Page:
The 65-year-old touched on his previous work during an interview ahead of the release of Elvis - director Baz Luhrmann’s biopic in which Hanks stars as the singer's shadowy talent manager, Col. Tom Parker.
The role offers a rare look at Hanks as, while arguably not a 'bad guy', a not-so-nice one, either. It's a stark difference from his beloved Toy Story character or the wholesome men we meet in Forrest Gump or A Beautiful Day In the Neighborhood; in fact from many of the roles he has taken on over his decades-long career.
In 2006, Hanks first took on the role of Professor Robert Langdon in The Da Vinci Code, based on Dan Brown's book of the same name. It's an action-packed adventure perfect for anyone with a love of solving mysteries, and proved successful enough to spark two sequels over the next decade.
However, the actor has admitted in an interview with The New York Times that unlike some of his other more realistic projects, the franchise was, to be blunt, nonsense.
"Oh, God, that was a commercial enterprise," he said, after being asked whether making the sequels was 'a little cynical'.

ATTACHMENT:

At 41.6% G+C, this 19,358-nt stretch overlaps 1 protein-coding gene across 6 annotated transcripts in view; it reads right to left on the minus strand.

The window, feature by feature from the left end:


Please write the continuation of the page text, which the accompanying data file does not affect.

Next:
He continued: "Yeah, those Robert Langdon sequels are hooey. The Da Vinci Code was hooey. I mean, Dan Brown, God bless him, says, Here is a sculpture in a place in Paris! No, it’s way over there. See how a cross is formed on a map? Well, it’s sort of a cross."
Hanks went on to describe the movies as 'delightful scavenger hunts that are about as accurate to history as the James Bond movies are to espionage', but argued they are not 'cynical'.
"All we were doing is promising a diversion," he continued. "There’s nothing wrong with good commerce, provided it is good commerce. By the time we made the third one, we proved that it wasn’t such good commerce."
Though the films might not have been Hanks' best work, the actor made clear that making them was a memorable experience as he described filming in the Louvre in Paris at night, where he 'changed [his] pants in front of the Mona Lisa'.
"They brought me a birthday cake in the Grand Salon! Who gets to have that experience? Any cynicism there? Hell no!," he continued.
Hanks is believed to have earned an estimated $20-25 million dollars (£16.4m - £20m) from each of the three Da Vinci Code films.